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By Gedalia Litke | Series: | Level:

Tzora’as afflicts a person who needs to deal with his having spoken lashon hora. Part of the purification process of a metzora includes his being required to call out to all ‘tamei, tamei’, meaning that he notifies passersby of his tzora’as status. (13:45). According to Rashi this so they will be aware of his status. The Gemoro says that this is for his benefit so people will be aware of his plight and pray for him. (Shabbos 67a)

The Gemoro (Bava Kamma 92a-b) says that the poor get poorer. According to one opinion, this maxim is meant in a non-monetary sense and can be derived from the process of purification that a metzora must undergo. As Rashi in Bava Kamma explains, the metzora, in addition to having unsightly splotches of skin, also now faces the humiliation of having to call out ‘tamei, tamei’.

If the reason for his calling out ‘tamei, tamei’ is for his benefit – so people will pray for his recovery – then how is this also cited as an example of the poor becoming poorer, which does not seem to be for his benefit. How can we reconcile these two views of calling out ‘tamei, tamei’?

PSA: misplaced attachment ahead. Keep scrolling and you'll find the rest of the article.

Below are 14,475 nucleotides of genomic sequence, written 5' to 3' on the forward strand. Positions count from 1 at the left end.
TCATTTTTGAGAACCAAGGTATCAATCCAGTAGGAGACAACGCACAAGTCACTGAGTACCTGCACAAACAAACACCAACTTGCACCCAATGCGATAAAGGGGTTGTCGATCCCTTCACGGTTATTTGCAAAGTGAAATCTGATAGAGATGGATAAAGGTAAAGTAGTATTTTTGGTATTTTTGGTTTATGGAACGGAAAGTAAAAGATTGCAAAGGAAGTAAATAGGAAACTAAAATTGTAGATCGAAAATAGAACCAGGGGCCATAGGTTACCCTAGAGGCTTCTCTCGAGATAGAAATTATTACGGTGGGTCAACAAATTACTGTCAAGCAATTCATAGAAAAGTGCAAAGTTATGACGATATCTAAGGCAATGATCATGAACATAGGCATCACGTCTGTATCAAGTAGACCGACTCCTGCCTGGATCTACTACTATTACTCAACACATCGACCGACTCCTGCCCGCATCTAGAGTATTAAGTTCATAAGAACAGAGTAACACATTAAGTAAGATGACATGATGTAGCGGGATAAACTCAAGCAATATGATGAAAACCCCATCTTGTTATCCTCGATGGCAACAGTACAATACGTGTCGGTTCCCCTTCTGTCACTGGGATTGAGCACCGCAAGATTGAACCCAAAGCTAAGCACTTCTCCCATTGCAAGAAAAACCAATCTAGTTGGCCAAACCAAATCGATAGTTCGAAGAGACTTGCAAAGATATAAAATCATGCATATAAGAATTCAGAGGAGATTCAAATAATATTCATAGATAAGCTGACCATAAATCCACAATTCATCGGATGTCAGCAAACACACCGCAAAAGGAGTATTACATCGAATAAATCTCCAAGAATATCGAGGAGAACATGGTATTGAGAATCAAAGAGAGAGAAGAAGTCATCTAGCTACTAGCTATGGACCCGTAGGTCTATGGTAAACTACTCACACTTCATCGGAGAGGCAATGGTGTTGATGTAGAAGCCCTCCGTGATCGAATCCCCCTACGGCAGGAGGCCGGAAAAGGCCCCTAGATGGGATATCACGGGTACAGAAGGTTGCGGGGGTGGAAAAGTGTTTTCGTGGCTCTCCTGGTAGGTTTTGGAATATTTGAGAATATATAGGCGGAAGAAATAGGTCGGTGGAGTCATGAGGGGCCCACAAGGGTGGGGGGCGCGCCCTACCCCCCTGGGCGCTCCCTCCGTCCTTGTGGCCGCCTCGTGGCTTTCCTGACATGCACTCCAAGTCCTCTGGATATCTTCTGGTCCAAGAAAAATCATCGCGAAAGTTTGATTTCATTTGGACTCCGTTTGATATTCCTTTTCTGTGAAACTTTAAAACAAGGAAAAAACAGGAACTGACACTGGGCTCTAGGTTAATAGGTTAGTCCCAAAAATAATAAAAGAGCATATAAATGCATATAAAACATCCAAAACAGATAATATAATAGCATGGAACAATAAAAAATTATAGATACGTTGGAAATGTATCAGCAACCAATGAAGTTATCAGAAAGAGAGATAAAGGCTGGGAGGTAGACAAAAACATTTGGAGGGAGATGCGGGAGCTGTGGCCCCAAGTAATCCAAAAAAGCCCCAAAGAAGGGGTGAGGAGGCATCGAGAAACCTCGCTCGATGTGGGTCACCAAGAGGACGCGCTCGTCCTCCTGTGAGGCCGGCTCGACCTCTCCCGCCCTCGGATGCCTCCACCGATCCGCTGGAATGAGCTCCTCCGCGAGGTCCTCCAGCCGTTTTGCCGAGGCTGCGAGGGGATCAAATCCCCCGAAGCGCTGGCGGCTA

That the poor get poorer, at least in the Gemoro’s treatment, does not mean merely that it has gotten worse for the poor. It also means that getting poorer is a tool or an opportunity. Sometimes we get used to situations and treat them as unfortunate but inevitable. One might say (and not be wrong – see Bava Basra 165a) that speaking lashon hora is just an unavoidable part of the human condition. To avoid becoming scripted in this way HKB’H will send us down another notch. This assures that we will not get too comfortable at the original, merely poor, level. Now that things have gone from bad to worse we will really endeavor to break out of the pattern.

In this sense the poor getting poorer is a benefit; for the complacent poor it might be the only way they will be inspired to dig out. And for this reason it is appropriate for ‘tamei, tamei’ to mean both the benefit of having people pray for him and the benefit of being knocked down further to avoid complacency.

[This is based on a shiur of HoRav Yochanan Zweig, Shlita.]

Gal Einai, Copyright © 2006 by Gedalia Litke and